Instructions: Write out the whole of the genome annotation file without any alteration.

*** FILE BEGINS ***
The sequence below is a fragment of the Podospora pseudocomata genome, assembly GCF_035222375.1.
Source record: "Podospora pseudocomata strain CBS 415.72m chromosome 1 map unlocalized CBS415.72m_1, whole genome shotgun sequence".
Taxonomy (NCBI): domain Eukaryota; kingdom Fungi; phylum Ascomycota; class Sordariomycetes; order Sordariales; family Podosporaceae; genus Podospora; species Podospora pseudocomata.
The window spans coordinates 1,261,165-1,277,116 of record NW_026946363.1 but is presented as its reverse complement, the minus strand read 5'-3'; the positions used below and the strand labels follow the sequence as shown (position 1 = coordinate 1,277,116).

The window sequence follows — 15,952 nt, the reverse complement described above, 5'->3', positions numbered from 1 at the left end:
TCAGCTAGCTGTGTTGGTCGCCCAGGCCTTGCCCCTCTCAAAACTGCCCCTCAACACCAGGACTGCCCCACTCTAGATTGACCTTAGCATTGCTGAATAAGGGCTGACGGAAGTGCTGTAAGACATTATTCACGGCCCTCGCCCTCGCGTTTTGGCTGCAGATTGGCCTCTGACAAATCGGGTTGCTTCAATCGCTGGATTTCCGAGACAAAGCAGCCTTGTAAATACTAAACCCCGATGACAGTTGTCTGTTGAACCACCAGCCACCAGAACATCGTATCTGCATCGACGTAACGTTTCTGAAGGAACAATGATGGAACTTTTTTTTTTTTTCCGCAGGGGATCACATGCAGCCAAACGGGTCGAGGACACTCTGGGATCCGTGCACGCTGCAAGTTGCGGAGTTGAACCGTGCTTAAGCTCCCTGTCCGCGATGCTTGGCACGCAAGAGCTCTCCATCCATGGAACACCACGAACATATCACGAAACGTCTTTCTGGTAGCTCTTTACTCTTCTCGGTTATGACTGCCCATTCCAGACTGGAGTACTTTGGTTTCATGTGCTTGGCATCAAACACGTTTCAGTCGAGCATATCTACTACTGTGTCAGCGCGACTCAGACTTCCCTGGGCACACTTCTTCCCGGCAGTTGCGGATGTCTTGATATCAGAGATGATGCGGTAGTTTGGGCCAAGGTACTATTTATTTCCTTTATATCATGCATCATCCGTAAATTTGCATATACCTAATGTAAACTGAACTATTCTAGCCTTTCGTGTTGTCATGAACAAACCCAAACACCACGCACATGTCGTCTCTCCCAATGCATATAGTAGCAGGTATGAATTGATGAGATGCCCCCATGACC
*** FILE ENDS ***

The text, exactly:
The sequence below is a fragment of the Podospora pseudocomata genome, assembly GCF_035222375.1.
Source record: "Podospora pseudocomata strain CBS 415.72m chromosome 1 map unlocalized CBS415.72m_1, whole genome shotgun sequence".
Taxonomy (NCBI): domain Eukaryota; kingdom Fungi; phylum Ascomycota; class Sordariomycetes; order Sordariales; family Podosporaceae; genus Podospora; species Podospora pseudocomata.
The window spans coordinates 1,261,165-1,277,116 of record NW_026946363.1 but is presented as its reverse complement, the minus strand read 5'-3'; the positions used below and the strand labels follow the sequence as shown (position 1 = coordinate 1,277,116).

The window sequence follows — 15,952 nt, the reverse complement described above, 5'->3', positions numbered from 1 at the left end:
TCAGCTAGCTGTGTTGGTCGCCCAGGCCTTGCCCCTCTCAAAACTGCCCCTCAACACCAGGACTGCCCCACTCTAGATTGACCTTAGCATTGCTGAATAAGGGCTGACGGAAGTGCTGTAAGACATTATTCACGGCCCTCGCCCTCGCGTTTTGGCTGCAGATTGGCCTCTGACAAATCGGGTTGCTTCAATCGCTGGATTTCCGAGACAAAGCAGCCTTGTAAATACTAAACCCCGATGACAGTTGTCTGTTGAACCACCAGCCACCAGAACATCGTATCTGCATCGACGTAACGTTTCTGAAGGAACAATGATGGAACTTTTTTTTTTTTTCCGCAGGGGATCACATGCAGCCAAACGGGTCGAGGACACTCTGGGATCCGTGCACGCTGCAAGTTGCGGAGTTGAACCGTGCTTAAGCTCCCTGTCCGCGATGCTTGGCACGCAAGAGCTCTCCATCCATGGAACACCACGAACATATCACGAAACGTCTTTCTGGTAGCTCTTTACTCTTCTCGGTTATGACTGCCCATTCCAGACTGGAGTACTTTGGTTTCATGTGCTTGGCATCAAACACGTTTCAGTCGAGCATATCTACTACTGTGTCAGCGCGACTCAGACTTCCCTGGGCACACTTCTTCCCGGCAGTTGCGGATGTCTTGATATCAGAGATGATGCGGTAGTTTGGGCCAAGGTACTATTTATTTCCTTTATATCATGCATCATCCGTAAATTTGCATATACCTAATGTAAACTGAACTATTCTAGCCTTTCGTGTTGTCATGAACAAACCCAAACACCACGCACATGTCGTCTCTCCCAATGCATATAGTAGCAGGTATGAATTGATGAGATGCCCCCATGACC